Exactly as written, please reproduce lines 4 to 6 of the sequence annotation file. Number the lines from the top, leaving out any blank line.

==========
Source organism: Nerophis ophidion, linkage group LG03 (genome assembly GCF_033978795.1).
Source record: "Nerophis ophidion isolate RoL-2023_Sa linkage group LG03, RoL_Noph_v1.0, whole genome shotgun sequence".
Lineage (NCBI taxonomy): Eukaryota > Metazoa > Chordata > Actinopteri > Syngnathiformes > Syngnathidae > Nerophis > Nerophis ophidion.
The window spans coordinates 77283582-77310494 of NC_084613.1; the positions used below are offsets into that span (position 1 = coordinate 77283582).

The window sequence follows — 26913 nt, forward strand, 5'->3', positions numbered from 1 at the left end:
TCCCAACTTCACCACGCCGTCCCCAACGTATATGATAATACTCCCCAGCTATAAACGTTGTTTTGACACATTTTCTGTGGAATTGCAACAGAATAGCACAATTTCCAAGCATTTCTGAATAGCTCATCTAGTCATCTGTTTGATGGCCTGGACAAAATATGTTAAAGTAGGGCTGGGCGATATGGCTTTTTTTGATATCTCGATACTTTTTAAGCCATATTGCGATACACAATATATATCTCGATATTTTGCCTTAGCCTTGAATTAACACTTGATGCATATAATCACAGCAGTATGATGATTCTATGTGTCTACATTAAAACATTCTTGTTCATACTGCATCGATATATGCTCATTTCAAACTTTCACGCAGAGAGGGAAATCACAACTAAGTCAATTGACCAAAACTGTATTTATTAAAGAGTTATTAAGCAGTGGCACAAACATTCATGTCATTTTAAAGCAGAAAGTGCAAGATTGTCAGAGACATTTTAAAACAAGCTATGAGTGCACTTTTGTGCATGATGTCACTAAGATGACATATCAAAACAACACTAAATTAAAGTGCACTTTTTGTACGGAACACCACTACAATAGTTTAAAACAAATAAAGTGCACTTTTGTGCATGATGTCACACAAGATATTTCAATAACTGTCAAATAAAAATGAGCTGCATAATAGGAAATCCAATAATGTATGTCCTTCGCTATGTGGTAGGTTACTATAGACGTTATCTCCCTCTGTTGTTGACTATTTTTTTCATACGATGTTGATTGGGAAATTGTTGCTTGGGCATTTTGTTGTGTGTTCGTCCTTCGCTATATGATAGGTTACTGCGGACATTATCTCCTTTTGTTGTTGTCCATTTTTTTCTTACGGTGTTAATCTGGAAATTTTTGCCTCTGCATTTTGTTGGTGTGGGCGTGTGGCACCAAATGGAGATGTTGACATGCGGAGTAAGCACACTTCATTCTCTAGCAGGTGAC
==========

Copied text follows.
The window spans coordinates 77283582-77310494 of NC_084613.1; the positions used below are offsets into that span (position 1 = coordinate 77283582).

The window sequence follows — 26913 nt, forward strand, 5'->3', positions numbered from 1 at the left end:
TCCCAACTTCACCACGCCGTCCCCAACGTATATGATAATACTCCCCAGCTATAAACGTTGTTTTGACACATTTTCTGTGGAATTGCAACAGAATAGCACAATTTCCAAGCATTTCTGAATAGCTCATCTAGTCATCTGTTTGATGGCCTGGACAAAATATGTTAAAGTAGGGCTGGGCGATATGGCTTTTTTTGATATCTCGATACTTTTTAAGCCATATTGCGATACACAATATATATCTCGATATTTTGCCTTAGCCTTGAATTAACACTTGATGCATATAATCACAGCAGTATGATGATTCTATGTGTCTACATTAAAACATTCTTGTTCATACTGCATCGATATATGCTCATTTCAAACTTTCACGCAGAGAGGGAAATCACAACTAAGTCAATTGACCAAAACTGTATTTATTAAAGAGTTATTAAGCAGTGGCACAAACATTCATGTCATTTTAAAGCAGAAAGTGCAAGATTGTCAGAGACATTTTAAAACAAGCTATGAGTGCACTTTTGTGCATGATGTCACTAAGATGACATATCAAAACAACACTAAATTAAAGTGCACTTTTTGTACGGAACACCACTACAATAGTTTAAAACAAATAAAGTGCACTTTTGTGCATGATGTCACACAAGATATTTCAATAACTGTCAAATAAAAATGAGCTGCATAATAGGAAATCCAATAATGTATGTCCTTCGCTATGTGGTAGGTTACTATAGACGTTATCTCCCTCTGTTGTTGACTATTTTTTTCATACGATGTTGATTGGGAAATTGTTGCTTGGGCATTTTGTTGTGTGTTCGTCCTTCGCTATATGATAGGTTACTGCGGACATTATCTCCTTTTGTTGTTGTCCATTTTTTTCTTACGGTGTTAATCTGGAAATTTTTGCCTCTGCATTTTGTTGGTGTGGGCGTGTGGCACCAAATGGAGATGTTGACATGCGGAGTAAGCACACTTCATTCTCTAGCAGGTGAC